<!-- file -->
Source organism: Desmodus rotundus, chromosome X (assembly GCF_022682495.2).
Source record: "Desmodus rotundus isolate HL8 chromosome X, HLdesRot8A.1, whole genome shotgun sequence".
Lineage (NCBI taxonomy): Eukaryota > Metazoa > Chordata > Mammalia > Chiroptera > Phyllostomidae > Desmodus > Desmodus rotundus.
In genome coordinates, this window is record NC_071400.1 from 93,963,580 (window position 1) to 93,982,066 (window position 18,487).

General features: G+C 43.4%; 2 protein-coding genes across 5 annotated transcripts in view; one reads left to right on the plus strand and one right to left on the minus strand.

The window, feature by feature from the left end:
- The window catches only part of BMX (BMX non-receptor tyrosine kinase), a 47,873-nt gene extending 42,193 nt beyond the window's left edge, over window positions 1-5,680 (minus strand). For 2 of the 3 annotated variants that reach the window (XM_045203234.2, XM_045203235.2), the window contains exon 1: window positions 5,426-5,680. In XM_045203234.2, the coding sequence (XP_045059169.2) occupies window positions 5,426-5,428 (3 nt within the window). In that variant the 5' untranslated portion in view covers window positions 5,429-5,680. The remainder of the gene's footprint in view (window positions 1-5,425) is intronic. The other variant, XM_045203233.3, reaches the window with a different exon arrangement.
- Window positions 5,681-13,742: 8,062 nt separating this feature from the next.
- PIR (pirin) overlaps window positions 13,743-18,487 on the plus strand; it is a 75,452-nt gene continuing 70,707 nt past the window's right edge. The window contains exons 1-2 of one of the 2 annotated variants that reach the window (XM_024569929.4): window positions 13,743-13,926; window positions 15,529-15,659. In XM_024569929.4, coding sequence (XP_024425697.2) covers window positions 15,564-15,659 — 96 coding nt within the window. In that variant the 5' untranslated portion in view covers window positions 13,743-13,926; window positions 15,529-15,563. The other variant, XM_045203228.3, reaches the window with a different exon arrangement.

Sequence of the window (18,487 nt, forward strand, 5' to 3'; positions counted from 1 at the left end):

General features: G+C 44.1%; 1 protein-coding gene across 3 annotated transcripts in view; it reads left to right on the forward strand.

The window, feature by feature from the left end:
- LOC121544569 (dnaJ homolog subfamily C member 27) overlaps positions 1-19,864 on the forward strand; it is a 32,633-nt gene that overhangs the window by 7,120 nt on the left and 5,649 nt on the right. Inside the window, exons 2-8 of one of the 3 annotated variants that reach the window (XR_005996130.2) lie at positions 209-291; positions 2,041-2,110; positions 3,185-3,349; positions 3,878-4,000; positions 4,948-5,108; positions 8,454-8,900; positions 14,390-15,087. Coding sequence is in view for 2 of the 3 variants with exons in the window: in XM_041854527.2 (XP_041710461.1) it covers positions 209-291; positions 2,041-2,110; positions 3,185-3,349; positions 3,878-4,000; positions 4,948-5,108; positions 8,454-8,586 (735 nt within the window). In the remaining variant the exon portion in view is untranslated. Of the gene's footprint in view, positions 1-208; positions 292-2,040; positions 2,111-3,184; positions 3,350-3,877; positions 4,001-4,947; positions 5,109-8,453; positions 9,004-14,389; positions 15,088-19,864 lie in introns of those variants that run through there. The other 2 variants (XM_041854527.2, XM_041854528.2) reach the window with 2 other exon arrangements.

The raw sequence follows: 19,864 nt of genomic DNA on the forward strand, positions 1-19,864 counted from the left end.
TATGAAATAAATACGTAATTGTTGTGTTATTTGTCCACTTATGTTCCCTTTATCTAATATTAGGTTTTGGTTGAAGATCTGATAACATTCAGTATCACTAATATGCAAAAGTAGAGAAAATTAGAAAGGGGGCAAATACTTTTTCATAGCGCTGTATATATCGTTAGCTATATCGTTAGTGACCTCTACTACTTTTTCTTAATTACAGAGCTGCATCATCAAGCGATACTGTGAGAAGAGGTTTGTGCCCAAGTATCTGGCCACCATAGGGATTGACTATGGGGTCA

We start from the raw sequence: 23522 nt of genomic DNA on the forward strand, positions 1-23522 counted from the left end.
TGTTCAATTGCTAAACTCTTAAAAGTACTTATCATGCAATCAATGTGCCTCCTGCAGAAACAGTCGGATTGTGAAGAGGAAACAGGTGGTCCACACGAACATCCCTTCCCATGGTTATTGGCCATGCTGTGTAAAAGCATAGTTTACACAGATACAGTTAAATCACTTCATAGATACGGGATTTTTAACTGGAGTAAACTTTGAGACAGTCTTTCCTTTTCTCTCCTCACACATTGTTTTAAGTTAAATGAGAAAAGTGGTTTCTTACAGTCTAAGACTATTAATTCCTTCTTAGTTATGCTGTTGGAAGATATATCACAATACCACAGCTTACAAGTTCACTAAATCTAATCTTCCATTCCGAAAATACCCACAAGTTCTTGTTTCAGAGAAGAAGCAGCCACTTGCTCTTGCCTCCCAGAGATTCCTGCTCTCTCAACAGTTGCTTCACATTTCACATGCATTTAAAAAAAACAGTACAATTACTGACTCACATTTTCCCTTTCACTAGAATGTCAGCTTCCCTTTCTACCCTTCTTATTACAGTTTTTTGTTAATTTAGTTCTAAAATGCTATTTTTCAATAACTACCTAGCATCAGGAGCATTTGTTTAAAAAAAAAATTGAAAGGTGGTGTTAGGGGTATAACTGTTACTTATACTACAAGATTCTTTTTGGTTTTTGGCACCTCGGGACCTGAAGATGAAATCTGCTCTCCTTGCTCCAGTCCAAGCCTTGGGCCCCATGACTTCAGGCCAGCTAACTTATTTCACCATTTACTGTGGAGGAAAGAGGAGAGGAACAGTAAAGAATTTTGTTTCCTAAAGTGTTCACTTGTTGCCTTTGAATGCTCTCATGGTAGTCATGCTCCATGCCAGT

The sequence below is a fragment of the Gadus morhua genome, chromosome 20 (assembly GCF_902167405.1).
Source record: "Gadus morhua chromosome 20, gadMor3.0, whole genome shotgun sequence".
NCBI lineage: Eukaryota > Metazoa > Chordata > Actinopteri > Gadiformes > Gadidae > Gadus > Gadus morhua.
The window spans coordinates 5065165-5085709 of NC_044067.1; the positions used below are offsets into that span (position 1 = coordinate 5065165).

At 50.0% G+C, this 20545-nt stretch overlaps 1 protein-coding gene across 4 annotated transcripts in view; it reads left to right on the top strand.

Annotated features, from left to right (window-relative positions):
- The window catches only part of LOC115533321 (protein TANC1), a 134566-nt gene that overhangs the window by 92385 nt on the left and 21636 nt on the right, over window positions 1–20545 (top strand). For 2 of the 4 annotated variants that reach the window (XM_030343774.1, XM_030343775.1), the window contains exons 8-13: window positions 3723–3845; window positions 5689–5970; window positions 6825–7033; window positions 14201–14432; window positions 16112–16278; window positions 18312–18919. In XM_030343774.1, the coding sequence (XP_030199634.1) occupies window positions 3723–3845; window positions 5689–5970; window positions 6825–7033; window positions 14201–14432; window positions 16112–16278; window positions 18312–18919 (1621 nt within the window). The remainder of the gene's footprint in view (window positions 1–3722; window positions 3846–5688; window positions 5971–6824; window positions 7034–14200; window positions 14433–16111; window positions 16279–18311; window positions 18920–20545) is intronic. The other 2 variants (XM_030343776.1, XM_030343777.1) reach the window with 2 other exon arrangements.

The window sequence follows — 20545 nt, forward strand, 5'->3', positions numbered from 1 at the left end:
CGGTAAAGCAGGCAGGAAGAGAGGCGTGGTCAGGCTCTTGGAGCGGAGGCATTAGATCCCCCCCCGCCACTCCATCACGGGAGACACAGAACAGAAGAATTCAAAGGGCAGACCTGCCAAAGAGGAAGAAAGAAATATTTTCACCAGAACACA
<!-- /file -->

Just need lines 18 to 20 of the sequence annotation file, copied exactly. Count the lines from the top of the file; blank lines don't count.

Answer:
The sequence below is a fragment of the Gadus morhua genome, chromosome 20 (assembly GCF_902167405.1).
Source record: "Gadus morhua chromosome 20, gadMor3.0, whole genome shotgun sequence".
NCBI lineage: Eukaryota > Metazoa > Chordata > Actinopteri > Gadiformes > Gadidae > Gadus > Gadus morhua.